Living with and caring for a family member diagnosed with COPD is a constant struggle with a disease that slowly and methodically takes their life by robbing them of their ability to breathe. The disease is chronic, progressive, and terminal and is the third leading cause of death in the United States with over 12 million people diagnosed.
A caregiver to a patient with COPD must continually monitor all aspects of the patient's health and keep a vigilant watch for any signs of breathing deterioration due to allergies, chest infections, colds, flu, or other respiratory challenges. Any indications of sickness have to be met aggressively with medications and fluids to prevent or retard the exacerbation of the COPD. There is no cure for this disease.
From initial diagnosis with COPD in 2006, Holly McBain has and continues to serve as the caregiver for her mother, Joan. Joan moved into Holly’s home to facilitate the care and responsibilities required for a patient with COPD. Joan must take several forms of medication daily, nebulizer treatments, and is on oxygen 24 hours a day. Holly has, in effect, become the parent in the situation due to her mother’s failing health and age (she is 84). Understandably this role reversal has not come without its share of emotional problems.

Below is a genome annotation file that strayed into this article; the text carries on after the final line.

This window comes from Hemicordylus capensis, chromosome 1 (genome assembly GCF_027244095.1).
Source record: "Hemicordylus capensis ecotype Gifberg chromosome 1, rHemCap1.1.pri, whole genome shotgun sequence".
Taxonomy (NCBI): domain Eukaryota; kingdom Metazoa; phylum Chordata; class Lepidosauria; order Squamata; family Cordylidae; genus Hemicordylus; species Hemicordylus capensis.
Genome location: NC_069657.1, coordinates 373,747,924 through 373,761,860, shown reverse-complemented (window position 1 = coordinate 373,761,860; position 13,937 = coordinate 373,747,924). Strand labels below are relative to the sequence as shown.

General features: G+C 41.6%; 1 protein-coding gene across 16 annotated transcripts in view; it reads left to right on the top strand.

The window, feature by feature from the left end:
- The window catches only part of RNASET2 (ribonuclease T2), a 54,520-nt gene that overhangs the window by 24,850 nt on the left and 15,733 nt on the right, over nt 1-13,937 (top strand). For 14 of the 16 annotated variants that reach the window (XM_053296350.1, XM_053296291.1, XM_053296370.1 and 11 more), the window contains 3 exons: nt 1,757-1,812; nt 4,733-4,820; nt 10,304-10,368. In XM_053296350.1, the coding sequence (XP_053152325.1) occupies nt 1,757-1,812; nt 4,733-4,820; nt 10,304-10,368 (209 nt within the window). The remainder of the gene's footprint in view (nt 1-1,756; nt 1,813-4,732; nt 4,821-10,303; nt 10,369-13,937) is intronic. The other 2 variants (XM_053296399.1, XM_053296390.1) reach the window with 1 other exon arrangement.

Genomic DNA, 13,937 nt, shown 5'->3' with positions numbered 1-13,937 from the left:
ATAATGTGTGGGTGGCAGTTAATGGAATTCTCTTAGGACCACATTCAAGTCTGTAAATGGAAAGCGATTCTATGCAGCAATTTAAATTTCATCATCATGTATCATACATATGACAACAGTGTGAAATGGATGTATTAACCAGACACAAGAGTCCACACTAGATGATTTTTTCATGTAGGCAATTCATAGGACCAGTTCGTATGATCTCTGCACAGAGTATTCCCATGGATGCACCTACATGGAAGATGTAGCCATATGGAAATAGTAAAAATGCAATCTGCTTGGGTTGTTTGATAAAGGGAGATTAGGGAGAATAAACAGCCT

As a caregiver to a loved one with COPD, Holly offers a unique insight into the trials and tribulations this disease has on the patient, the caregiver, and immediate family. Over the course of time, Holly and her mother have encountered a wide swath of issues concerning the disease and its effects on the patient and how it also affects the caregiver. Her husband and their two boys live in the home as well and this presents additional stressors to the situation. This environment is not one of rarity, but one that is growing in numbers due to the continual growth of COPD diagnosis and economic factors of family members.
A freelance writer since 2004, Holly McBain holds a B.A. in English and is self-educated on a variety of medical issues including COPD through online research and seeking complete information of her mother’s disease management from her physicians. Holly and her husband Allan have two boys, Austen and Travis.
Follow Holly on Google+